Your style fits well with an

"Unschooling" approach to homeschool.   


 "Unschooling" is sometimes referred to as "natural learning" or "self directed learning."  The philosophy is based on the idea that a child will learn what he needs to know on his own as the need arises or as his interest directs him.  When a child shows interest in learning a certain topic or skill, the parent makes the resources available for him to learn.  A parent fills the role of a facilitator as the child leads with his interests.

     John Holt, a 20th century educator believed that a child has an innate desire to learn.  In his book, Teach your Own, he wrote, "What children need is not new and better curricula but access to more and more of the real world; plenty of time and space to think over their experiences, and to use fantasy and play to make meaning out of them. and advice, road maps, guidebooks, to make it easier for them to get where they want to go (not where we think they out to go), and to find out what they want to find out."  Many "Unschoolers" have based their philosophies on the ideas and teachings in his book as well as a few others listed below.  

The term "Unschooling" is also used loosely to refer to a less structured, child lead, learning style that allows children to pursue their own interests with parental support.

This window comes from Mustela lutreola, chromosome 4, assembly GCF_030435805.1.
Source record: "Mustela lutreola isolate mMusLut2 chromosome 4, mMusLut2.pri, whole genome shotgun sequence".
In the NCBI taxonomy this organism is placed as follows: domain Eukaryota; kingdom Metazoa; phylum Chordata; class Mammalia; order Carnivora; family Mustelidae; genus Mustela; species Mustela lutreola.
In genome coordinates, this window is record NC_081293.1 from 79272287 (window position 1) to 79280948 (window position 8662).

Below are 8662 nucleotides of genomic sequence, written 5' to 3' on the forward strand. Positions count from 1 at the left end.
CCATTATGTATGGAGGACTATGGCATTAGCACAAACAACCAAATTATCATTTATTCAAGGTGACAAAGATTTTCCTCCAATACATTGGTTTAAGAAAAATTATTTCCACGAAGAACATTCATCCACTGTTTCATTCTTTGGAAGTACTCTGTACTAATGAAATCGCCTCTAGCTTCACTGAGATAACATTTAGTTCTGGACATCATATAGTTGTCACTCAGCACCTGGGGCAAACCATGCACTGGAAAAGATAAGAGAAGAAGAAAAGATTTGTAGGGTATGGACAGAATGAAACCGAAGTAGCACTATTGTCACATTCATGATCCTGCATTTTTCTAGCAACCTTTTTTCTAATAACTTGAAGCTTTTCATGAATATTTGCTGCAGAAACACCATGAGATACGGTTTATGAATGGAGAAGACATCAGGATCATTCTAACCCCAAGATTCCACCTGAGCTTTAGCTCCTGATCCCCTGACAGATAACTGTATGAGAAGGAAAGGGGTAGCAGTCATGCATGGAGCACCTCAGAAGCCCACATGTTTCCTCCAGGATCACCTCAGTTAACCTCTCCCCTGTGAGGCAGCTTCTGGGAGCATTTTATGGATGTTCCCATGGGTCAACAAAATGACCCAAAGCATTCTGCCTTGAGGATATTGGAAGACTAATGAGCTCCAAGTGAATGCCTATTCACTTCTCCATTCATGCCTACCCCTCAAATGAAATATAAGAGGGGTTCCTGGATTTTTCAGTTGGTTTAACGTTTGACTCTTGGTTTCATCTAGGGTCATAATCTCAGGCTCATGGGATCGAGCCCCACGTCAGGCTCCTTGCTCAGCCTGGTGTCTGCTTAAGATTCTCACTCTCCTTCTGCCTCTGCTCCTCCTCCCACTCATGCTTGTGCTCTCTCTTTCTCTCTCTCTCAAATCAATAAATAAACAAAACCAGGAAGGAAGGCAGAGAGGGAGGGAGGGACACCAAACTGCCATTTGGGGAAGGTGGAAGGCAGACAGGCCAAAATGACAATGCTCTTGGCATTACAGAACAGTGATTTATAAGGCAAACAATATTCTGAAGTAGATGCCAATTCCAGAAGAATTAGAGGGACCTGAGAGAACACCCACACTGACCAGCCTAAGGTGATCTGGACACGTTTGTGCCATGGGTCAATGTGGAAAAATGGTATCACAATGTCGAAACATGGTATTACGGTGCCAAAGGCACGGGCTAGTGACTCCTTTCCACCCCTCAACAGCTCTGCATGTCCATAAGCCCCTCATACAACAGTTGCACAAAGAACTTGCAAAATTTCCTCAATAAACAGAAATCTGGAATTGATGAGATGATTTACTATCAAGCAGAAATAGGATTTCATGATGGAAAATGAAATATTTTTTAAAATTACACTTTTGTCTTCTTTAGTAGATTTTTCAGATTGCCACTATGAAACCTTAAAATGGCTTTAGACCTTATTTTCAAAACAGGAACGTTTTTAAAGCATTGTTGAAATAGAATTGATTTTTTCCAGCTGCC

Strengths of an "Unschooling" approach: 

  • Requires little to no planning.
  • Fosters a love of learning.
  • Capitalizes on life's teachable moments. 
  • Children are less likely to burn out or be academically frustrated.  
  • Works well for a child who has strong interests and is self motivated.  
  • Provides children with plenty of time and space to discover things on their own. 

Potential weaknesses for the "Unschooling" approach: 

  • Can be hard to evaluate, monitor and record progress.
  • There is no clear scope and sequence so there is potential for education gaps.  
  • Is very child centered. 
  • May be difficult for families with multiple children.  
  • Places a lot of responsibility on the child who may not be as motivated as the parent would like. 



Resources for the "Unschooling" approach.